“We were never very comfortable in the studio. We liked what we produced but we saw ourselves more as a live act. Most bands will say that but a lot of bands really record well. They can do that right from the very beginning. They just have a natural affinity with the studio or they’re very good at being recorded or having themselves recorded. We were a live band and we just lived to play live. We toured obsessively. We hated not being on the road and that took its toll later on but we weren’t to know that at the time. It was going to wear us out or burn us out.”
“Anyway I signed up with a few other old crusties, joined a new label called Golden Robot and they signed a bunch of old war dogs, rock dogs, rock pigs whatever you want to call them because their philosophy was that these people helped to establish the industry and they’re without deals so the guy who started the label thought that was a travesty of justice and people like myself and a few others should have deals so we were offered deals and, quite properly, he has signed a bunch of new acts because they’re the future. It’s kind of like having faith in your own industry.” Angry readily admits to not knowing some of these new, younger artists but, he says, “having listened to some of their music, I think there’s some really talented young people out there doing some really, really good stuff.”
Acknowledging that the music scene has changed a great deal over the years, he recalls what it was like thirty or forty years ago when the so-called ‘pub culture’ kept live music going in this country. “As you know, in our day, you used to play a different pub every night of the week. You could do that for weeks and weeks and weeks or months in a row, moving from state to state of course but in N.S.W. alone, there must have been fifty big pubs you could play at any one given time. There was a big rock pub in every main town. It was a better industry then, as far as fertility goes. It was nurtured and supported. (There was) some amazing talent. We have been doing a bunch of shows in recent years, ten or twelve bands each playing a couple of songs from the seventies and the eighties. I remember sitting around having a conversation with Glenn Shorrock and Ralph (Richard Clapton), the guys from 1927, Pseudo Echo and Ross Wilson was there and we were just nattering about the old days and none of them have got a major deal anymore,” he laments, remarking on what a travesty it is. “Because these people are even better than they were back then. You keep on doing gigs for a lot of different reasons but one of the benefits, one of the bonuses is that you get better at it.”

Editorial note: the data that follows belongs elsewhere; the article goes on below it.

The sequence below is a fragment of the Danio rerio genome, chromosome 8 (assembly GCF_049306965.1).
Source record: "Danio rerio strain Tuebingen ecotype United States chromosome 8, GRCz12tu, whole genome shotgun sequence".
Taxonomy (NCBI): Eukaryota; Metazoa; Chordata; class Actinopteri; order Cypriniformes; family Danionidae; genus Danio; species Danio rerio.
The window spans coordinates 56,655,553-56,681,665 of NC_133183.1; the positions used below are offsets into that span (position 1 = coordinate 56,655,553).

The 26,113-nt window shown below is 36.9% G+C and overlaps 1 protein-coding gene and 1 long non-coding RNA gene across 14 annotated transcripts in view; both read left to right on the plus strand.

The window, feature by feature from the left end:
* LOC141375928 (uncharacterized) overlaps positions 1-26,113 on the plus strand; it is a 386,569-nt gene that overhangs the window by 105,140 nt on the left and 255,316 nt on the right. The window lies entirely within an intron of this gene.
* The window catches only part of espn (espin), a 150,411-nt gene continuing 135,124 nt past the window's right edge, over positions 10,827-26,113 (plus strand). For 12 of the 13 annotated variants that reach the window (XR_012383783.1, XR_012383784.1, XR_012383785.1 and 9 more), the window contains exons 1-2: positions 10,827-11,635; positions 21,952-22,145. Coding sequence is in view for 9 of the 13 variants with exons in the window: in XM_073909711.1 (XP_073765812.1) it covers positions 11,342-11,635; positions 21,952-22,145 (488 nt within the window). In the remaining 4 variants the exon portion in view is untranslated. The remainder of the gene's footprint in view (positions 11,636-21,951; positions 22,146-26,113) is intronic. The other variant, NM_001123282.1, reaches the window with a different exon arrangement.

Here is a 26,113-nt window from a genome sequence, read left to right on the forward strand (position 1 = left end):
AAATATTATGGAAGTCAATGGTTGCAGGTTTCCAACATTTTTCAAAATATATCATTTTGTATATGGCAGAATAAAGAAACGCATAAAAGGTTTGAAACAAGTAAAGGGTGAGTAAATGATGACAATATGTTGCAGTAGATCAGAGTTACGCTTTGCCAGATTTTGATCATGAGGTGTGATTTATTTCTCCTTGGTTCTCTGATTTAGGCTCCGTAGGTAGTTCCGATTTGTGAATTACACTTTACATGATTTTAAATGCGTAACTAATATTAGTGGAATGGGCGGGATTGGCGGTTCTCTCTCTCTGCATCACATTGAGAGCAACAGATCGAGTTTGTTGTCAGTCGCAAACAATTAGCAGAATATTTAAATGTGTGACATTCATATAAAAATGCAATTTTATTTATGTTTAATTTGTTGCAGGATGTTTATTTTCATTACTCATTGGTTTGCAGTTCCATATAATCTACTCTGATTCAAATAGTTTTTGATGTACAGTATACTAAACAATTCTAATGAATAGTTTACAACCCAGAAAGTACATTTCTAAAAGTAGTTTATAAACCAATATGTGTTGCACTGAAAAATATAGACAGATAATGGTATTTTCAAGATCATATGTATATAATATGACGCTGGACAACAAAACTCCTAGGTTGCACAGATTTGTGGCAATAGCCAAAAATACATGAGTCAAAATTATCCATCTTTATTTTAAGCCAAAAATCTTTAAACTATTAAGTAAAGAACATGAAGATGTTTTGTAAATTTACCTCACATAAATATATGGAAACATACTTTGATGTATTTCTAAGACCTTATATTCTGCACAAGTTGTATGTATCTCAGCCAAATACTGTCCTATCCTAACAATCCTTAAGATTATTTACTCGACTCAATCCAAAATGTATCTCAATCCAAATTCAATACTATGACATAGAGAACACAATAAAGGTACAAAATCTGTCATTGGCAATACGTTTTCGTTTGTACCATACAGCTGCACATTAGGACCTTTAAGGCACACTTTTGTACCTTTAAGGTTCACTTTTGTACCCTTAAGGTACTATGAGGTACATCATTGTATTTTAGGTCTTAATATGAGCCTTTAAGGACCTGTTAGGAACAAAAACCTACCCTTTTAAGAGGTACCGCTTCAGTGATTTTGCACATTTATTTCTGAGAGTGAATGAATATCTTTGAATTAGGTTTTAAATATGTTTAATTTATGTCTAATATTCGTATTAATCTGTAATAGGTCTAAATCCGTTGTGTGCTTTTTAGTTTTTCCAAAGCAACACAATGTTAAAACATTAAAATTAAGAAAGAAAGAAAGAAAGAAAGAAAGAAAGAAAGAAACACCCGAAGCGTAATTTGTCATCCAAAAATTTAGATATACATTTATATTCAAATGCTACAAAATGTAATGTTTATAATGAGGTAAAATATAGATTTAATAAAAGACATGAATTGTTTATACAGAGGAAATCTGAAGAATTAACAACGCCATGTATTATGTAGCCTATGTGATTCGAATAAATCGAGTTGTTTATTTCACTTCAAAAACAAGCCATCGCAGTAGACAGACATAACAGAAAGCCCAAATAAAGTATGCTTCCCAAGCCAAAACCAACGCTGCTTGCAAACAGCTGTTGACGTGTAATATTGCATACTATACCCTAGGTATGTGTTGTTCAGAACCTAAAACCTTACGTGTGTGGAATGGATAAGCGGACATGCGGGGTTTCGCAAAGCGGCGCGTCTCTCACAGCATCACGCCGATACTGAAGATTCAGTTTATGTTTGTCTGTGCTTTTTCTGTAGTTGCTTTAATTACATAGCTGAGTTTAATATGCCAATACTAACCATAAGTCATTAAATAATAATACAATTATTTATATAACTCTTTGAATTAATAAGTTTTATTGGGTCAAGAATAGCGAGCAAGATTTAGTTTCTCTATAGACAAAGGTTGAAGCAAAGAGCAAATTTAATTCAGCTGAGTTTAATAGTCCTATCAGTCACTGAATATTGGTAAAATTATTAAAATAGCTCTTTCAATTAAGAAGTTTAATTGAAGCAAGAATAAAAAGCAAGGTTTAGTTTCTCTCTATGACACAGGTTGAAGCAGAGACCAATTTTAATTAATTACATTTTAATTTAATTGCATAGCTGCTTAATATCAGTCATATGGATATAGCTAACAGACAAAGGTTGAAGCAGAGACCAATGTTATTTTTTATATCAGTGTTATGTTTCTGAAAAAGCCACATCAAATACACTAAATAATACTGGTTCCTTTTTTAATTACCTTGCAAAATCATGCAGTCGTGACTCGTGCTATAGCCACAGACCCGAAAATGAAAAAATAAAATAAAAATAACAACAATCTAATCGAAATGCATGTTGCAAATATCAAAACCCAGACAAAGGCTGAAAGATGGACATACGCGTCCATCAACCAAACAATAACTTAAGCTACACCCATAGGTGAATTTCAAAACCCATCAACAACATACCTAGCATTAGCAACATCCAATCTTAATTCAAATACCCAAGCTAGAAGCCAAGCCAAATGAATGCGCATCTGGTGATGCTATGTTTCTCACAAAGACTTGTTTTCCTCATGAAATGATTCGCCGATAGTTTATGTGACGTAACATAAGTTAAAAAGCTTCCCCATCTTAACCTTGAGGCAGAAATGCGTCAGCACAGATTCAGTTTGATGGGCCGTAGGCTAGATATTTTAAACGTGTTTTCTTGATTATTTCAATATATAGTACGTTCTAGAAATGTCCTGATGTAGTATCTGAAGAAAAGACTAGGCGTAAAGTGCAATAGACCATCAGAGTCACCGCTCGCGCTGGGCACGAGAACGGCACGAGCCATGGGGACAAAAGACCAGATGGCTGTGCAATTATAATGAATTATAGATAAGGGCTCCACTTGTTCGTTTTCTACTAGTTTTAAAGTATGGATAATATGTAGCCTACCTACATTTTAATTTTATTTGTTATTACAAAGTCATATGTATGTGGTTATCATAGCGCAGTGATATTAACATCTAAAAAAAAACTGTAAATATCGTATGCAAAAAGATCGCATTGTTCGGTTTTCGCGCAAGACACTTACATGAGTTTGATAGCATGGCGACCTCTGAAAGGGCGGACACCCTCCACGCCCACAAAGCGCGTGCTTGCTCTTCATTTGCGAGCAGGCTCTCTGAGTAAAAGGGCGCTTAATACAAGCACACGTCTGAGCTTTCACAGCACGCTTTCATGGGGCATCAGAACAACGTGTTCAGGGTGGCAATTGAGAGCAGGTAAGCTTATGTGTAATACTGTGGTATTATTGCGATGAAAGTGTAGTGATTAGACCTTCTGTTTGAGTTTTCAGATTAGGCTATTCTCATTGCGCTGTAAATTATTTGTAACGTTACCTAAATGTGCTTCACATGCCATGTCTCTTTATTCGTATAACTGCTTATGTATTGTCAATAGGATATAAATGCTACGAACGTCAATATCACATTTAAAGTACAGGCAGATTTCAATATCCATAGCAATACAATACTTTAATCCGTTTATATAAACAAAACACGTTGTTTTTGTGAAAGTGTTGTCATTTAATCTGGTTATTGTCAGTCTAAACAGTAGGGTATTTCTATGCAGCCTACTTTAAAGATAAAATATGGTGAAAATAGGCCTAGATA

And right now, he is happy to ‘blow the trumpet long and loud’ for his new band. “The Angry Anderson Band, (until we get a proper name),” he says, “is arguably some of the best rock players in the country and so we’re getting an amazing musicianship. We play the entire set and I have to say, these guys are so good that they could easily be Rose Tattoo in name.” But Angry is adamant that he has no immediate plans to reform Rose Tattoo. “I promised our drummer (Paul DeMarco) that I wouldn’t reform the band; that I would only reform the band to celebrate him getting out of jail. Having said that, part of his rehabilitation process is that he gets rid of his addictions and he’s got to work very, very hard and has been for the last three years to put that chapter, that episode, that part of his life behind him. And one of the things I promised him was that (in) Rose Tatts, he’s the drummer. That’s a commitment and I intend to keep it and when he gets out, we’ll reform the band but like I said, the band that we’ve got now… my band… is as good a band as I’ve ever been in. They are on fire.”
The Angry Anderson Band is Angry on vocals, Dai Pritchard on lead and slide guitar; as Angry explains, Dai took over from Pete Wells when he became too sick to travel. “So, he’s been in the band twelve years at least, maybe longer”; Peter Heckenberg on drums; Dario Bortolin on bass and Joel McDonald, rhythm and soloist guitarist.
“One of the things which is really good is that it’s very boyish. It’s great when you realise there’s still boyishness within you. We’re so happy with this band and we’re grinning from ear to ear every time we talk together on the phone and particularly when we get on stage. This is such a great band. We want to play; we want to play all the time, every night of the week. You know what I mean? It’s that kind of enthusiasm. And that’s terrific because I’m happy to say that most of the people that have been around as long as I have, we’re back doing it and no one does it better and we’re all so charged, we’re so in love with what we do, and falling in love with our own music and that’s the great thing. When we go out and play back to where we started and you get all these younger people in the crowd, and they’re just looking at you with big eyes and they sing all the words and you know that they’re getting it. You know it; you can feel it; you can see it; you can taste it.”
by Sharyn Hamey
Copyright © Sharyn Hamey 2017. All rights reserved
You can catch The Angry Anderson Band on their
‘TATTS: LIVE IN BRUNSWICK’ ALBUM TOUR
at the following venues:
Friday, May 5 | Beresfield Bowling Club | Free Entry
w/ The Kids and Darcee Fox
Thursday, May 11 | The Bridge Hotel, Rozelle | Ticket link (Moshtix)
TATTS: LIVE IN BRUNSWICK
released via Golden Robot Records
SFR Store (fan bundles/signed CDs) | http://bit.ly/RT-LIB-SFRStore
iTunes | http://bit.ly/RT-LIB-iTunes